Did You Know?
Ancient people worshiped the sun.
That’s so true! In fact, longer days marked the victory of light over darkness. Children jumped over a fire and did circle dances. They wanted to do things to represent the sun! And this was all to celebrate longer days after the Winter Solstice.
• In Scotland, they would roll a barrel down the street that was covered in tar and set burning!
• In Europe, people wore costumes with parades, singing and a huge shared meal. Some people went into the woods and gathered mistletoe as part of the party. The happiness of the first person to enter a house determined the happiness of the household for the whole year! (so the story goes)
• The French provinces had costume balls with colorful processions and live music.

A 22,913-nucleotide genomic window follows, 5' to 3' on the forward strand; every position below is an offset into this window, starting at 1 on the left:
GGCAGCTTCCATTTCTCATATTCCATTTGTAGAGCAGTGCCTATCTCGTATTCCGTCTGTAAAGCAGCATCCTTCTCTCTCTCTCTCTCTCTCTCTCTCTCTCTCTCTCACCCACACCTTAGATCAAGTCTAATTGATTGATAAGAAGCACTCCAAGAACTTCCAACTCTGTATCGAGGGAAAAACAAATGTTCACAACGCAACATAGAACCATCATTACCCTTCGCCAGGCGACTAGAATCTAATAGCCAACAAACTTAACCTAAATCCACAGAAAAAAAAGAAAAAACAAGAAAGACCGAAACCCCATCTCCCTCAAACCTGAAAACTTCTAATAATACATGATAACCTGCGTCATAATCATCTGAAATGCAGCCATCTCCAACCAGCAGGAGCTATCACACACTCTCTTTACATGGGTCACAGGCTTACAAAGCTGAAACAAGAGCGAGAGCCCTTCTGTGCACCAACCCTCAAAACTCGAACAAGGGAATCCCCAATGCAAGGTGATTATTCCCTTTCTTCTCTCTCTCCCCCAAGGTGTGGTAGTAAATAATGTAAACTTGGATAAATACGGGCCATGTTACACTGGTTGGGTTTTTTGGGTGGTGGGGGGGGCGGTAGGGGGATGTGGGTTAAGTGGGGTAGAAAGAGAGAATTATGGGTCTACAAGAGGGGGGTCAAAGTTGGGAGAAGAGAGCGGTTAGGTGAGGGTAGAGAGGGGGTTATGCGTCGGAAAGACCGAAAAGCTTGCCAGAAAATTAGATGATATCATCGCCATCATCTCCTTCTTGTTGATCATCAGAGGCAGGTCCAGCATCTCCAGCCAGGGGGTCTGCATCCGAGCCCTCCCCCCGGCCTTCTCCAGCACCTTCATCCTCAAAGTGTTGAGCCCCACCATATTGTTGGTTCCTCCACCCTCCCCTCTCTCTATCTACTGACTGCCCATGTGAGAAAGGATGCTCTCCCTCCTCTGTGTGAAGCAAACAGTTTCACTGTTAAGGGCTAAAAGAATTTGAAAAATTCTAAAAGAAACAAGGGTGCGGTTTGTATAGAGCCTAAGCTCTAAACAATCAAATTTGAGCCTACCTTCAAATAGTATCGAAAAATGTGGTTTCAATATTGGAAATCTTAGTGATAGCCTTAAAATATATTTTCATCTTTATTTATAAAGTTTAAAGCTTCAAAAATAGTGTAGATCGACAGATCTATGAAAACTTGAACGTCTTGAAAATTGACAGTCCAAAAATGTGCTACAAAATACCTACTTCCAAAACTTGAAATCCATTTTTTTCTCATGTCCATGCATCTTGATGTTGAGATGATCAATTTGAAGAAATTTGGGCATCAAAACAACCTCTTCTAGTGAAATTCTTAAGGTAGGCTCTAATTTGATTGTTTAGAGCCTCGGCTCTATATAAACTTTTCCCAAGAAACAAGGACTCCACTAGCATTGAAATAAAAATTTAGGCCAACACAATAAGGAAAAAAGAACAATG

• And cool solar (sun) images can be found on the monuments of Egypt, India, Mexico, Gaul, Scandinavia and Buddhist monasteries.
• The first Winter Solstice was identified in China and is now a traditional Chinese holiday. The winter solstice is considered a lucky day! On this day, everyone – from the emperor to the common man – goes on vacation. The army is on holiday, people visit each other’s homes and give each other gifts.
• For the Winter Solstice, Taiwan tradition remembers ancestors with a ritual sacrifice of an ornately decorated nine-cake made with rice flour. Afterwards, they have a feast of celebration.
Happy Winter Solstice! What are your fun traditions? Do you know any other myths?